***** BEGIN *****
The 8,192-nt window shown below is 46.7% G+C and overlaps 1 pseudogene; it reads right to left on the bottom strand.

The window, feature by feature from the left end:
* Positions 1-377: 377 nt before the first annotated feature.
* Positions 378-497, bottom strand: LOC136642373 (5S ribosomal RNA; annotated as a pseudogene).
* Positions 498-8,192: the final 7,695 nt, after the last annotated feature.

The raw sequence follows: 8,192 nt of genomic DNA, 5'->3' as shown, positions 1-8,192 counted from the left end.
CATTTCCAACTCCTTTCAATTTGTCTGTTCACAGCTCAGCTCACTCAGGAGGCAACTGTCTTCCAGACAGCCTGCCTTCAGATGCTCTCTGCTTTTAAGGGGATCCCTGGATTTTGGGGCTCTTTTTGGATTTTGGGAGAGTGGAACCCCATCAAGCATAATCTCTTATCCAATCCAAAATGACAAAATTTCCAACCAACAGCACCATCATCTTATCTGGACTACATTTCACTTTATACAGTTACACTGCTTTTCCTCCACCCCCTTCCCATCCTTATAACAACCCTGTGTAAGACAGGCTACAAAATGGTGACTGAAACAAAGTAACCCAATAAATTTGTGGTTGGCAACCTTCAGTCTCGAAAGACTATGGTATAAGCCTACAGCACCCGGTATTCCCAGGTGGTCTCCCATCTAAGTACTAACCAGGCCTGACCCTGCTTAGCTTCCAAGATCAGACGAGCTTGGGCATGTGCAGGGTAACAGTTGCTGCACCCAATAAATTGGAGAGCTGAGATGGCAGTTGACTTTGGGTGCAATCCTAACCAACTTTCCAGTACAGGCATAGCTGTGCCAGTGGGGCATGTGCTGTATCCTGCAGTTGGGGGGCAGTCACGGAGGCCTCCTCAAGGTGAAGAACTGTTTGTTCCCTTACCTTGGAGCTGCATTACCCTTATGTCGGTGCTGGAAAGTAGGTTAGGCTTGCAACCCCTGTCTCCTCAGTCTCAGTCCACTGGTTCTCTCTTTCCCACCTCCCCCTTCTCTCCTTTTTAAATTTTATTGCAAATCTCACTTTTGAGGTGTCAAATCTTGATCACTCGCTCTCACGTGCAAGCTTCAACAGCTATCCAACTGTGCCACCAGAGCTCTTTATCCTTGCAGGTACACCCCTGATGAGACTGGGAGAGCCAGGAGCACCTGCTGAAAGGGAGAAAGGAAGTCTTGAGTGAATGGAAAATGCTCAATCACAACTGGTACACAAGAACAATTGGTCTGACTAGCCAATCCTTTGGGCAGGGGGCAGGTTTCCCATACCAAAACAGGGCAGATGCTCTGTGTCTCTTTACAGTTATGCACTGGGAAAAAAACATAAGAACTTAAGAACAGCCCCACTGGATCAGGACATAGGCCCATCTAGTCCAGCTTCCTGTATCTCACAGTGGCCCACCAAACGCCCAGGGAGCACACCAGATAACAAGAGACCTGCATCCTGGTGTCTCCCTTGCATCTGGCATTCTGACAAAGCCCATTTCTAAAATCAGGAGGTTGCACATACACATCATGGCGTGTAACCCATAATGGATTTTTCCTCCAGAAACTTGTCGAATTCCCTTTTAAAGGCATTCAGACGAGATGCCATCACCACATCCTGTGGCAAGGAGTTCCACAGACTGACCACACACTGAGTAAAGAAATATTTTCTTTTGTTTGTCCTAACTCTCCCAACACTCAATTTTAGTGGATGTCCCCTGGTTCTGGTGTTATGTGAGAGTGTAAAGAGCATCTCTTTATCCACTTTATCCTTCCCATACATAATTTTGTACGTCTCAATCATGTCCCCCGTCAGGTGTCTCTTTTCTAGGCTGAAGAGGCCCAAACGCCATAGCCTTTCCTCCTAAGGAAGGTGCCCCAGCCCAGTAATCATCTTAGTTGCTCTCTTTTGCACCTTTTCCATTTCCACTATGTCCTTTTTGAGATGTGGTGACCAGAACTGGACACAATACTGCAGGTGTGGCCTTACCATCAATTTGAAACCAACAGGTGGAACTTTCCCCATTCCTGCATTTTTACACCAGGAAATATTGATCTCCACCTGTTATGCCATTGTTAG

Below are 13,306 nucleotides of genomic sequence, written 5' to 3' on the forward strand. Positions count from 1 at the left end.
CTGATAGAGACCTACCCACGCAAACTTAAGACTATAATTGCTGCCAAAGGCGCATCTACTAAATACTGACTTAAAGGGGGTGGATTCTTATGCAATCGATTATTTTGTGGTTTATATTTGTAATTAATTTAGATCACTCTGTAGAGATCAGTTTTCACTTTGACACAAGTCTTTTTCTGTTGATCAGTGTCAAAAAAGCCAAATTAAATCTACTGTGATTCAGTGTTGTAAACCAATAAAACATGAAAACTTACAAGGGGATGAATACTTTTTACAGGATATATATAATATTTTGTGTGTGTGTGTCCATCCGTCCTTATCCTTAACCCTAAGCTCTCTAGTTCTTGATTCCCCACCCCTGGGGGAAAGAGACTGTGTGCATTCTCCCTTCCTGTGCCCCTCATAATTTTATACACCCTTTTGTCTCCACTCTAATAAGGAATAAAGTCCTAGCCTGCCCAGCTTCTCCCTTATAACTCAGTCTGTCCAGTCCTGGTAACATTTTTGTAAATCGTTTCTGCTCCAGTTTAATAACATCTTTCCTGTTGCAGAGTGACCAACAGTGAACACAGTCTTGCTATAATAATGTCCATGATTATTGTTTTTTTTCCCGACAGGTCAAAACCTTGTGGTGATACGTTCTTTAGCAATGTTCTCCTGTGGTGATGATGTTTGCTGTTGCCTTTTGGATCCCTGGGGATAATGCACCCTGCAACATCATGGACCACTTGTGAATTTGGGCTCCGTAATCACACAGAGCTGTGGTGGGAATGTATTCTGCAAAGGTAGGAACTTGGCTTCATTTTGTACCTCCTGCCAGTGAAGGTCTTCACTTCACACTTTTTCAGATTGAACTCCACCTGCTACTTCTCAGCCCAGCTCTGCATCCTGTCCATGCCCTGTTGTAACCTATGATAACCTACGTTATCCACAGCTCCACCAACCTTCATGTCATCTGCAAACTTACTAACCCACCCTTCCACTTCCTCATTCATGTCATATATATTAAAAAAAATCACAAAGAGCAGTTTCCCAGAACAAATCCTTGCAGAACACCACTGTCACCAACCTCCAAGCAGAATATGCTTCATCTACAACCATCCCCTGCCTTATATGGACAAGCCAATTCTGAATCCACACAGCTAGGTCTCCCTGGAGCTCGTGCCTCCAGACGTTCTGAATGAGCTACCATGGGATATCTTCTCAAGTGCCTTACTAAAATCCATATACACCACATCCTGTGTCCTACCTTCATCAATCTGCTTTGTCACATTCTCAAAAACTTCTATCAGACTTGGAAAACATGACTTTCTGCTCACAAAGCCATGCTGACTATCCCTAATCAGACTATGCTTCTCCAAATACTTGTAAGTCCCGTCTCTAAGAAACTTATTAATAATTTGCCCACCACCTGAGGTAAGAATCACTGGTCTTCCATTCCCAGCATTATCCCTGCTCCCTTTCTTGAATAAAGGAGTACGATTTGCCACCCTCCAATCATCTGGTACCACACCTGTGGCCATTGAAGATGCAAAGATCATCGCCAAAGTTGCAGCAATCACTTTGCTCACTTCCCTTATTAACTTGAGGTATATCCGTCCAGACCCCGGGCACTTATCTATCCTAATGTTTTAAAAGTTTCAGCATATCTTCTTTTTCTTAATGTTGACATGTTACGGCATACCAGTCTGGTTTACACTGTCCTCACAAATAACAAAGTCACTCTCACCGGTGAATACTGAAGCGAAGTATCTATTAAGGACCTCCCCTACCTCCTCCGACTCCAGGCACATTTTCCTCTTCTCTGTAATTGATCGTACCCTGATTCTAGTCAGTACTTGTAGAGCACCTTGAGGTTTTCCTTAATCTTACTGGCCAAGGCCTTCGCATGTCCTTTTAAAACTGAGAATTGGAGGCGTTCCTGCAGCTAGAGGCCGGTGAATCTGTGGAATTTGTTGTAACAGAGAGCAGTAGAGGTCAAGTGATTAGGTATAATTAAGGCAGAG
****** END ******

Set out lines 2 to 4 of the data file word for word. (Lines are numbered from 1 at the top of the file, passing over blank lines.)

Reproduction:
The window, feature by feature from the left end:
* Positions 1-377: 377 nt before the first annotated feature.
* Positions 378-497, bottom strand: LOC136642373 (5S ribosomal RNA; annotated as a pseudogene).